the above command-line example and with
WorkflowTasks2013 as the
task list). Finally, ensure that
Creating a new item will start this workflow is checked.
In SharePoint Designer, go to properties and disable email (under Advanced Settings. The setting is "no" for SharePoint 2013, but "yes" for 2010. Microsoft changed their mind on who sends mail; from the list to the workflow.
After publishing the workflow with these changes, go back to its properties and verify that the SharePoint 2013 workflow uses the correct task and history lists.
Under the Start option, ensure that "Start workflow automatically when an item is created" is checked. After making these adjustments, Republish workflow.
This completes the setup. By clearing only workflow data between runs, the setup needs to happen just once.
Because we don't know if we'll ever see a corresponding task (the engine could take a long time to respond), SPWorkflowLatency supports a non-interactive mode to scan for missing items.
% .\SPWorkflowLatency.exe summary https://bugfree.sharepoint.com/sites/latency Pings firstname.lastname@example.org password
It's best to run SPWorkflowLatency in its own site collection so as to
not pollute an existing site collection with workflow task/history
lists. Sometimes SharePoint loses track of the number of running
workflows. Even if we delete all entries in
Latency list, the
number of running instances can get stuck at some positive number and
there's no way to reset it (short of fiddling with the SQL Server
Depending on if we target SharePoint workflow engine 2010 or 2013, we must add a different workflow:
SharePoint 2010. Rather than creating a custom workflow, we utilize the build-in (Disposition approval workflow)[https://support.office.com/en-us/article/Use-a-Disposition-Approval-workflow-ecaafdf0-b2c0-4f43-be28-9e5dec845bdf]. Compared to other build-in workflow, Disposition approval requires no end-user setup, it has no initialization form, and has minimal side effects when triggered. All the workflow does is create a task item for each list item on which it's started. The workflow is readily available in SharePoint 2010, SharePoint 2013, and SharePoint Online.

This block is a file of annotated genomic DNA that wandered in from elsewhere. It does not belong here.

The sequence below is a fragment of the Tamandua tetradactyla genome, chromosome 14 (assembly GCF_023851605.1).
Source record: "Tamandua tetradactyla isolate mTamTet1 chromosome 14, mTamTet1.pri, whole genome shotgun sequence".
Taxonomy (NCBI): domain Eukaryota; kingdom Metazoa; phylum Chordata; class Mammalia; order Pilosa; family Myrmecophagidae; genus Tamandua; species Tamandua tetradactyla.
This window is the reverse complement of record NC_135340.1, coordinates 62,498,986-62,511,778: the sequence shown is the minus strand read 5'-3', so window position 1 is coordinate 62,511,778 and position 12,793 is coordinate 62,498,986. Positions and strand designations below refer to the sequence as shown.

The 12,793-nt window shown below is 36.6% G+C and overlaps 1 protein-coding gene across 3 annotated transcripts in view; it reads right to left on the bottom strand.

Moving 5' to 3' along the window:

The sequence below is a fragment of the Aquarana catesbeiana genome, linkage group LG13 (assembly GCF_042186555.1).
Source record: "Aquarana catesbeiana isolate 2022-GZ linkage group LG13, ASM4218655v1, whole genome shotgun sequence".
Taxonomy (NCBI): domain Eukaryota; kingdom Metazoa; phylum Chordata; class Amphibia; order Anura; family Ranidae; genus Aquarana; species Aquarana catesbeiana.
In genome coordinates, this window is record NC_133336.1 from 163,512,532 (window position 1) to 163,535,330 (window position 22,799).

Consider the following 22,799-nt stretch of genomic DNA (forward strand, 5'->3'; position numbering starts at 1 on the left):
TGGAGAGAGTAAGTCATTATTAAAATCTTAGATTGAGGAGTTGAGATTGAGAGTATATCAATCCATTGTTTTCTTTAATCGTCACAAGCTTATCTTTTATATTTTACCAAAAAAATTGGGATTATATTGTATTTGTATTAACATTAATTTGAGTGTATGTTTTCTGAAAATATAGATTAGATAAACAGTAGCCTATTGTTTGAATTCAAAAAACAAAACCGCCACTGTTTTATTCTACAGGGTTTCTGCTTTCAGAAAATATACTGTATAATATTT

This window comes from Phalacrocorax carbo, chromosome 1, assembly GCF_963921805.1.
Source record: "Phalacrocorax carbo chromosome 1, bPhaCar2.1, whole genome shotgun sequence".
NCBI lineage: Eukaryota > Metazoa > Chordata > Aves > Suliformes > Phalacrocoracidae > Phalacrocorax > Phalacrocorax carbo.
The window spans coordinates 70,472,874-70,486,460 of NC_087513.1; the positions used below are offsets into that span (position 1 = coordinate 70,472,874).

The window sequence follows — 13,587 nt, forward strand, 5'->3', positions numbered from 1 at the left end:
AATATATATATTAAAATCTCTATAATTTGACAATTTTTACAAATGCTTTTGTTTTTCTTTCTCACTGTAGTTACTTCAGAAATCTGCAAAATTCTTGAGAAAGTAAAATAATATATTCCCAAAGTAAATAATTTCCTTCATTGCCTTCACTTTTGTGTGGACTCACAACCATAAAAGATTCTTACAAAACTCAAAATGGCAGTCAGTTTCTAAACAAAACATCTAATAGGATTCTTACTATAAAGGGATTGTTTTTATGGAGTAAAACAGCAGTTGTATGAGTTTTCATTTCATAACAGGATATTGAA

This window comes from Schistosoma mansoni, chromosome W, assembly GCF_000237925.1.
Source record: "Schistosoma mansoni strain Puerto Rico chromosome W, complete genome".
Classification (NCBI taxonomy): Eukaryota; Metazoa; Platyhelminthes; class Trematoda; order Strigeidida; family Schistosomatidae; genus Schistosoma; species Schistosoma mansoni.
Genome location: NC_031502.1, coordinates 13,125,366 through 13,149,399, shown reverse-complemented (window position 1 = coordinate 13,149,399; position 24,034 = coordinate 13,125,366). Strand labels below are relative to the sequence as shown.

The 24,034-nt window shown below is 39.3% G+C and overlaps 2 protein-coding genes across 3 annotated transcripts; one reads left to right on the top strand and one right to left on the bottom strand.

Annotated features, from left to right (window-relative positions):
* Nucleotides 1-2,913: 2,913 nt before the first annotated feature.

SharePoint 2013. While the Disposition approval workflow is available in SharePoint 2013 and SharePoint Online, Microsoft hasn't converted it to the new SharePoint 2013 execution engine. Actually, no build-in workflows ship with SharePoint which uses the SharePoint 2013 execution engine. So instead we create a custom workflow and have it mimic Disposition Approval in so far as creating a task when started.
https://msdn.microsoft.com/en-us/library/office/dn551366.aspx#Anchor_2 https://blogs.msdn.microsoft.com/frank_marasco/2014/08/10/how-to-upload-and-activate-sandbox-solutions-using-csom/ https://blogs.msdn.microsoft.com/allengeorge/2013/04/17/move-copy-a-designer-reusable-workflow-to-a-new-site-farm/ https://msdn.microsoft.com/en-us/library/office/dn481315.aspx https://msdn.microsoft.com/en-us/library/office/jj163199.aspx
SharePoint 2013, SharePoint Online.